While the industry publicly rejects any particular association between sweetened beverages and obesity, it is clear that beverage makers are concerned. In the spring of 2007, Coca Cola Company Chief Creative Officer Esther Lee described obesity as an “Achilles heel” and something that works against beverage makers’ marketing strategies. Although Americans spent$105 billion on “refreshment beverages” in 2007, US sales of soda are decreasing. During 2005, the number of cases of soda sold in the US declined by .07 percent. In April of 2007, Coca Cola first quarter profits report indicated that unit case volume had declined by 3 percent.
In response to declining sales and changing markets, Big Soda is shifting its marketing and distribution practices in two ways. First, the industry is promoting the sale of alternative beverages such as “enhanced” waters, juices and energy drinks. Sales of these products more than tripled in one year, from $80 million in 2001 to $245 million in 2002 and have continued to grow since. Odwalla juices and Glaceau Vitamin Water, (owned by Coca-Cola), SoBe’s Synergy Drinks, (owned by PepsiCo) and Snapple Juices (owned by Cadbury Schweppes) have become increasingly popular as Americans seek to substitute what they perceive as more healthful drinks for soda. However, critics such as Dump Soda, a global campaign whose goals include reducing soda consumption and eliminating the marketing of sweetened beverages to youth under 16, have illustrated that these “alternative” beverages are often just as sugar and calorie-laden as the soft drinks they seek to replace.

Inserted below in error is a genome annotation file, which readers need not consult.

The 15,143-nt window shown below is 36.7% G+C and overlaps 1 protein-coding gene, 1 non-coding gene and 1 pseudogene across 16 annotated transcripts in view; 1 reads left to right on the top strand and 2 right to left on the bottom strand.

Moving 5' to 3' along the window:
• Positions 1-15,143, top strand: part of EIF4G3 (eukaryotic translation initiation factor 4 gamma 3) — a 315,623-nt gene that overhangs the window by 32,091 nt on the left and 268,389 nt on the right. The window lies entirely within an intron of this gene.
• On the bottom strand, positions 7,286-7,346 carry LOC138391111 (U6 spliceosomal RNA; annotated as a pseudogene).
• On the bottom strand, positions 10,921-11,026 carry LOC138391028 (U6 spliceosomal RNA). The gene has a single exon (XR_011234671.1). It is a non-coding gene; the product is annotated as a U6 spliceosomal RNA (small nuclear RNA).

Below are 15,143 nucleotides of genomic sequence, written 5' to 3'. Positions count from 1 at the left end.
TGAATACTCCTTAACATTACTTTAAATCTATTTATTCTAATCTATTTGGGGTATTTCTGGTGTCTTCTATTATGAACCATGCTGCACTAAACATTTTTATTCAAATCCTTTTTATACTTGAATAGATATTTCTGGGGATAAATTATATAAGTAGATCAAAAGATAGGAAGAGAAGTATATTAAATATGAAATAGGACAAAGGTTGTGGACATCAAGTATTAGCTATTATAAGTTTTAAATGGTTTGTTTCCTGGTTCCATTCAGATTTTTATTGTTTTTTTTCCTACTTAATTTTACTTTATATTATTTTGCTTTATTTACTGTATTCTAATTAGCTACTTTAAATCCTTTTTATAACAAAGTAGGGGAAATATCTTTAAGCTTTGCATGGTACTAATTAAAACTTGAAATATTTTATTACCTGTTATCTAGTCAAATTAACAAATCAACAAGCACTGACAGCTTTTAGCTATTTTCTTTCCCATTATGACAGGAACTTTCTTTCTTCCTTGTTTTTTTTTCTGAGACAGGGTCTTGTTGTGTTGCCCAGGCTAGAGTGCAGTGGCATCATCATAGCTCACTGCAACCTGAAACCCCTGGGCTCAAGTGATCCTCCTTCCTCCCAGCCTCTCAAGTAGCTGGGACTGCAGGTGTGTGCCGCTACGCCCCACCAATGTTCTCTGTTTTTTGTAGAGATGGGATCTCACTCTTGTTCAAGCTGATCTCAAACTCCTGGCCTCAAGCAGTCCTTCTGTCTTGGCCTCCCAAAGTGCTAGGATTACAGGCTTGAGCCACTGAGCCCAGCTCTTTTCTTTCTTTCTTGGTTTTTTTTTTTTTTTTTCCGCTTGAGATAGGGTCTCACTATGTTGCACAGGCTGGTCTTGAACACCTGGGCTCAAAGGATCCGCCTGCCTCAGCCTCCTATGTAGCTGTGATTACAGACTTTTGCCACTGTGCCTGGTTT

Second, as beverage makers promote “healthful” products in the US, they have refocused the marketing and sale of their traditional, sweetened soft drinks on the global south to maintain sales. According to Dump Soda, Coca-Cola has tremendously increased spending on non-US media, rising to $1,176 billion in 2000 from $500 million in 1994. Sales of Coke and Pepsi have also risen dramatically. In 2005, sales of Coca-Cola increased eleven percent in North Asia, Eurasia and the Middle East, case volume grew by seven percent in Latin America, and by four percent in Africa. In 2006, Pepsi’s international volume growth was up 9%.